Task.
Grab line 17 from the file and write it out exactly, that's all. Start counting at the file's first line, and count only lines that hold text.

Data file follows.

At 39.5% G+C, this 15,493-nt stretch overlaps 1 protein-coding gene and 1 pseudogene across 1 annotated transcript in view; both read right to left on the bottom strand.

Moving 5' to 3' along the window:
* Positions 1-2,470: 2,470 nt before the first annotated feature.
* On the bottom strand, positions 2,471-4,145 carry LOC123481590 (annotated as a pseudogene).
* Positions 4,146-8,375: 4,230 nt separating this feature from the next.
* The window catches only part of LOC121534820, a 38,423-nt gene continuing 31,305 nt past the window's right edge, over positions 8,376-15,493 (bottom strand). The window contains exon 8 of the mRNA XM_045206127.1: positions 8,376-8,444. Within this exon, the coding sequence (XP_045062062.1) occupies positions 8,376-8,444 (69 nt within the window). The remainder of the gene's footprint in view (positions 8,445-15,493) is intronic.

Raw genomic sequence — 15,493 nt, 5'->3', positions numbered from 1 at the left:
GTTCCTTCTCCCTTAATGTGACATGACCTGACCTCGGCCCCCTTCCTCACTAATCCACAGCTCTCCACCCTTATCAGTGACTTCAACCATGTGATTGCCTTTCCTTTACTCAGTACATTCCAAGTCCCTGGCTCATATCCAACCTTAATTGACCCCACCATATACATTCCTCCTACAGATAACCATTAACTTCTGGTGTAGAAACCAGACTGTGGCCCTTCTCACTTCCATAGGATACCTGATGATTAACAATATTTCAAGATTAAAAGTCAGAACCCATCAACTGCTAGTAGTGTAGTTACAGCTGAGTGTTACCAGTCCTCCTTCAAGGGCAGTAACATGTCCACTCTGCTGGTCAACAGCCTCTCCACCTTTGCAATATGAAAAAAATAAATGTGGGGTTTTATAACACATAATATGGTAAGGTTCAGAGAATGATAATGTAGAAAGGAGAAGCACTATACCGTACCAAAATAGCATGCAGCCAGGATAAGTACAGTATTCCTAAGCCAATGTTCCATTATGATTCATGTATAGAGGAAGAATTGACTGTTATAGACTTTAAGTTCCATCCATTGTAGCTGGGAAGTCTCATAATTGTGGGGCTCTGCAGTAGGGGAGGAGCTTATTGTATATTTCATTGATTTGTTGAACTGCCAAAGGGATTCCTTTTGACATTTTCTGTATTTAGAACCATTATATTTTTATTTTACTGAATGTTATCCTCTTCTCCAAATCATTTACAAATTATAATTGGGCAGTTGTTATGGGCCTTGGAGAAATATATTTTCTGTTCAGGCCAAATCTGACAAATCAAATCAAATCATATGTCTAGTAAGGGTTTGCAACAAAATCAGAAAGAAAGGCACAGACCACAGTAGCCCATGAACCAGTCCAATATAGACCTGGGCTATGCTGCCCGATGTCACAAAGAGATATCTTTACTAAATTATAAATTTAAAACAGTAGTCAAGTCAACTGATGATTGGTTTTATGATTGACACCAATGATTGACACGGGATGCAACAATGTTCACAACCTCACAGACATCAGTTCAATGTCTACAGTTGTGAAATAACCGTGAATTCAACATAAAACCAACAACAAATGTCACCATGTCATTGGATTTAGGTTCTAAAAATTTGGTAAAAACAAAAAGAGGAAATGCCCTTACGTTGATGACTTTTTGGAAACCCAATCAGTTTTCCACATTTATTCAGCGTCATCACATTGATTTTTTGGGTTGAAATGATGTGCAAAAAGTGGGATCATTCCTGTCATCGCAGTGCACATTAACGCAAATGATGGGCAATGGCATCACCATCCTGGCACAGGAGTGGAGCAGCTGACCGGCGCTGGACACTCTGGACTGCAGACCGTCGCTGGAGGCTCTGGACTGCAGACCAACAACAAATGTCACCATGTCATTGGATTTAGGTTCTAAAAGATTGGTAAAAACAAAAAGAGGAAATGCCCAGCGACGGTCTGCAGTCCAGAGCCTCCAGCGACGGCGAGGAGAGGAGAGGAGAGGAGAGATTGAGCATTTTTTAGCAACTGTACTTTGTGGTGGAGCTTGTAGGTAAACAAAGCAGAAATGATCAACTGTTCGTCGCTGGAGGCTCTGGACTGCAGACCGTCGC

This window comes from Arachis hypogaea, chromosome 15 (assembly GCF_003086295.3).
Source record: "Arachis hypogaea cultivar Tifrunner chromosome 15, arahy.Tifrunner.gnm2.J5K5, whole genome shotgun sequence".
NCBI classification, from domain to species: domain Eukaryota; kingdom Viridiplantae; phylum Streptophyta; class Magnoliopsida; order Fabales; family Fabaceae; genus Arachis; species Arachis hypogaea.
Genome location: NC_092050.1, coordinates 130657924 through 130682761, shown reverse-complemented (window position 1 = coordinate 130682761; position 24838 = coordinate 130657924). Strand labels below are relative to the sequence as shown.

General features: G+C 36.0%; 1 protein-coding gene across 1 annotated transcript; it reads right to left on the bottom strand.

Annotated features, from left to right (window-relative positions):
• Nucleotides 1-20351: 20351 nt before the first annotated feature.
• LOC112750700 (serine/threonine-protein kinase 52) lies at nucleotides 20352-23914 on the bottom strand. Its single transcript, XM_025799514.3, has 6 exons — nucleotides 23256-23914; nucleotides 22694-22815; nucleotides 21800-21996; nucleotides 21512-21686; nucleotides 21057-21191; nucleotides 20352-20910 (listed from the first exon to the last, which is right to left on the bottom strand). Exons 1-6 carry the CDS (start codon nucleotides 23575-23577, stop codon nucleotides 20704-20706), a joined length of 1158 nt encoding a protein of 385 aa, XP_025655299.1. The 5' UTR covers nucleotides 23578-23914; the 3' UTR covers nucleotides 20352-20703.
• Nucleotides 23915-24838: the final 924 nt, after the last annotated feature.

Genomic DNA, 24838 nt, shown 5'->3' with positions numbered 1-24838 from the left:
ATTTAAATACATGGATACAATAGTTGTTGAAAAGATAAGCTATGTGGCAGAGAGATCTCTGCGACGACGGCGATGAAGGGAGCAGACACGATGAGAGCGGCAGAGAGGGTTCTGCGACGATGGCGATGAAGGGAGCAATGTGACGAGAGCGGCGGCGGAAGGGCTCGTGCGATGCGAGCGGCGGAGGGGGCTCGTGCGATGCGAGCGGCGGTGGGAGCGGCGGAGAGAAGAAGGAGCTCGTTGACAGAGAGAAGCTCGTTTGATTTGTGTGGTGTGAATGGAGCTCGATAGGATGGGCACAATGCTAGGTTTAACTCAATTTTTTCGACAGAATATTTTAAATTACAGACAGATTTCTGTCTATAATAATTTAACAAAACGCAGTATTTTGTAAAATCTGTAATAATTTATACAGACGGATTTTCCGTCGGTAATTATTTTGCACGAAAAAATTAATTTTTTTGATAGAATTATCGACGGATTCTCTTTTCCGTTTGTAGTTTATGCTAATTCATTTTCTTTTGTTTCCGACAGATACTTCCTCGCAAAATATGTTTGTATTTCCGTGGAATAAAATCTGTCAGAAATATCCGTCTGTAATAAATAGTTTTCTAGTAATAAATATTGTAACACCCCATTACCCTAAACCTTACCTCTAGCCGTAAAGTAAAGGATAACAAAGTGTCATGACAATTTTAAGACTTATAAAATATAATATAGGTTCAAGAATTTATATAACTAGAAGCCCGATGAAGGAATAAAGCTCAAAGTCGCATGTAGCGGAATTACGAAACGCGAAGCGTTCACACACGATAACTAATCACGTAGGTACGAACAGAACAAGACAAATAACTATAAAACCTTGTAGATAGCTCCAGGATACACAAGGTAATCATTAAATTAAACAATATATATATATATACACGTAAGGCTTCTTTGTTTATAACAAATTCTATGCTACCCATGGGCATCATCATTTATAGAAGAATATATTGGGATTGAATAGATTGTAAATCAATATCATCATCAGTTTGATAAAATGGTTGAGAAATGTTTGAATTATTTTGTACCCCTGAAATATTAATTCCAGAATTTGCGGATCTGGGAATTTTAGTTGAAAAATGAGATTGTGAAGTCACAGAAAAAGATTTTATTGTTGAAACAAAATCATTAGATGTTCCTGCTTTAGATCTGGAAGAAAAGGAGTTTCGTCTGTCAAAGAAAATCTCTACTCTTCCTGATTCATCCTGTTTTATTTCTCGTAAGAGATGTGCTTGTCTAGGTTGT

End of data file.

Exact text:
• Nucleotides 23915-24838: the final 924 nt, after the last annotated feature.